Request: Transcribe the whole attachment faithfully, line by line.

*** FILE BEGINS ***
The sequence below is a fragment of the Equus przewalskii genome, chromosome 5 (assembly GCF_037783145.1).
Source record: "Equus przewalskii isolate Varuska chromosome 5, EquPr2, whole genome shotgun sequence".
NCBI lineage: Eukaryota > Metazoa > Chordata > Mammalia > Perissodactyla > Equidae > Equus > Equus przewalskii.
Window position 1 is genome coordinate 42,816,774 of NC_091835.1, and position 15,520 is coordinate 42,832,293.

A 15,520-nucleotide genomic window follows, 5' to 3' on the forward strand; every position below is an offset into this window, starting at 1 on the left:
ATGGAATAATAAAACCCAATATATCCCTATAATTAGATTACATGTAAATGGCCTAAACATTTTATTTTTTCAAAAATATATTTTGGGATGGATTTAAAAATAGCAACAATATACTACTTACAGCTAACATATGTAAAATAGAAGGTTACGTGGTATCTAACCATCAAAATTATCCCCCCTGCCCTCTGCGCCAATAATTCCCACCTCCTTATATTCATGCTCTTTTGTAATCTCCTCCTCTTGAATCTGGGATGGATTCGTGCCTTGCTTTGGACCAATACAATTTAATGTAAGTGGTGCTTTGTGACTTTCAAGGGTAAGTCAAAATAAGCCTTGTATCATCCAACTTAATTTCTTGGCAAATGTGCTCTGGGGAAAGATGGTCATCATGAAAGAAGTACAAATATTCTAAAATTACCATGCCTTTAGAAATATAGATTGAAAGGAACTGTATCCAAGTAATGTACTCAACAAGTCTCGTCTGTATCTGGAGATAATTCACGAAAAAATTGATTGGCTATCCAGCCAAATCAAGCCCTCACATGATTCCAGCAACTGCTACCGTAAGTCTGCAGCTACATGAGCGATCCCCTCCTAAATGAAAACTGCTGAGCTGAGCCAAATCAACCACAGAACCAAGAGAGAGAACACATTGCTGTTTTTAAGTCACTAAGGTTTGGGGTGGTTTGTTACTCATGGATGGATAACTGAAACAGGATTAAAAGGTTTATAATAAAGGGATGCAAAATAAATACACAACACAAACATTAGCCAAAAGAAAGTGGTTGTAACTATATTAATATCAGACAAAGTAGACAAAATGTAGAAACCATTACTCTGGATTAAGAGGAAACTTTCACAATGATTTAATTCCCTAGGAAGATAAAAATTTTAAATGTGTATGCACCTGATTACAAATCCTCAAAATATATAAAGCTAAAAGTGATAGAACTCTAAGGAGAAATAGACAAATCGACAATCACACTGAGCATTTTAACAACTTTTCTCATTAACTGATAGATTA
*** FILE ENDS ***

The sequence below is a fragment of the Equus przewalskii genome, chromosome 5 (assembly GCF_037783145.1).
Source record: "Equus przewalskii isolate Varuska chromosome 5, EquPr2, whole genome shotgun sequence".
NCBI lineage: Eukaryota > Metazoa > Chordata > Mammalia > Perissodactyla > Equidae > Equus > Equus przewalskii.
Window position 1 is genome coordinate 42,816,774 of NC_091835.1, and position 15,520 is coordinate 42,832,293.

A 15,520-nucleotide genomic window follows, 5' to 3' on the forward strand; every position below is an offset into this window, starting at 1 on the left:
ATGGAATAATAAAACCCAATATATCCCTATAATTAGATTACATGTAAATGGCCTAAACATTTTATTTTTTCAAAAATATATTTTGGGATGGATTTAAAAATAGCAACAATATACTACTTACAGCTAACATATGTAAAATAGAAGGTTACGTGGTATCTAACCATCAAAATTATCCCCCCTGCCCTCTGCGCCAATAATTCCCACCTCCTTATATTCATGCTCTTTTGTAATCTCCTCCTCTTGAATCTGGGATGGATTCGTGCCTTGCTTTGGACCAATACAATTTAATGTAAGTGGTGCTTTGTGACTTTCAAGGGTAAGTCAAAATAAGCCTTGTATCATCCAACTTAATTTCTTGGCAAATGTGCTCTGGGGAAAGATGGTCATCATGAAAGAAGTACAAATATTCTAAAATTACCATGCCTTTAGAAATATAGATTGAAAGGAACTGTATCCAAGTAATGTACTCAACAAGTCTCGTCTGTATCTGGAGATAATTCACGAAAAAATTGATTGGCTATCCAGCCAAATCAAGCCCTCACATGATTCCAGCAACTGCTACCGTAAGTCTGCAGCTACATGAGCGATCCCCTCCTAAATGAAAACTGCTGAGCTGAGCCAAATCAACCACAGAACCAAGAGAGAGAACACATTGCTGTTTTTAAGTCACTAAGGTTTGGGGTGGTTTGTTACTCATGGATGGATAACTGAAACAGGATTAAAAGGTTTATAATAAAGGGATGCAAAATAAATACACAACACAAACATTAGCCAAAAGAAAGTGGTTGTAACTATATTAATATCAGACAAAGTAGACAAAATGTAGAAACCATTACTCTGGATTAAGAGGAAACTTTCACAATGATTTAATTCCCTAGGAAGATAAAAATTTTAAATGTGTATGCACCTGATTACAAATCCTCAAAATATATAAAGCTAAAAGTGATAGAACTCTAAGGAGAAATAGACAAATCGACAATCACACTGAGCATTTTAACAACTTTTCTCATTAACTGATAGATTA